At application, the temperature of the coating composition is typically from about 10° C. to 85° C., such as from about 15° C. to 60° C. For aqueous-based coating compositions, the pH of the coating composition at application generally ranges from about 7.0 to about 12.0, such as about 8.0 to about 10.5. Water-soluble or water-dispersible acids and/or bases can be used to adjust pH, if needed.

The weldable compositions of the invention can be applied to the surface of a metal substrate by any conventional application technique, such as spraying, immersion or roll coating in a batch or continuous process. Squeegee or wringer rolls can be used to remove excess coating. After application, the coating is cured to form a cured coating upon the metal substrate. Curing can be achieved at peak metal temperatures of 100 to 400° C. Peak metal temperatures of about 150° C. to about 300° C. are particularly suitable. Cure times typically range from 2 seconds to 60 minutes.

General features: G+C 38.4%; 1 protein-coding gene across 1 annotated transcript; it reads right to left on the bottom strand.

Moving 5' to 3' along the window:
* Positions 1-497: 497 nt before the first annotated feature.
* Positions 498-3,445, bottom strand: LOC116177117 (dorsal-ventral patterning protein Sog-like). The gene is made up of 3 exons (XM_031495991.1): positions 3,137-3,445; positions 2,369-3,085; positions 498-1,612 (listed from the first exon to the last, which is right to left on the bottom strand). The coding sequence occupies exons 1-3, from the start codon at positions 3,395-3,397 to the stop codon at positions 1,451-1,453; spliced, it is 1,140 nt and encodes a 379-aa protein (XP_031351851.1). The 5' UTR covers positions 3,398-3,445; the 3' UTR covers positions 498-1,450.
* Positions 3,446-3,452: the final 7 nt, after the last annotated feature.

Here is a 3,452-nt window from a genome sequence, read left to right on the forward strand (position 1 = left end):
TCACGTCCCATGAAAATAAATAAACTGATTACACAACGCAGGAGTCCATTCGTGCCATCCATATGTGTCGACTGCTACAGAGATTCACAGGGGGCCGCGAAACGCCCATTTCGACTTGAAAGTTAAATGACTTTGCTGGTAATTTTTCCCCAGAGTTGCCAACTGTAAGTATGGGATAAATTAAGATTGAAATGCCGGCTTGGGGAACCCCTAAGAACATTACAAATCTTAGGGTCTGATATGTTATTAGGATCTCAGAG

The thickness of the applied coating is determined mainly by the application conditions. Generally, to achieve sufficient corrosion resistance for automotive use, the applied coating will have a film thickness of at least about 1 micrometer (about 0.04 mils), such as from about 1 to 20 micrometers, or from about 2 to 10 micrometers. For other substrates and other applications, thinner or thicker coatings can be used, and can be determined by the user.

EXAMPLES

The following examples are intended to illustrate the invention, and should not be construed as limiting the invention in any way.

Example 1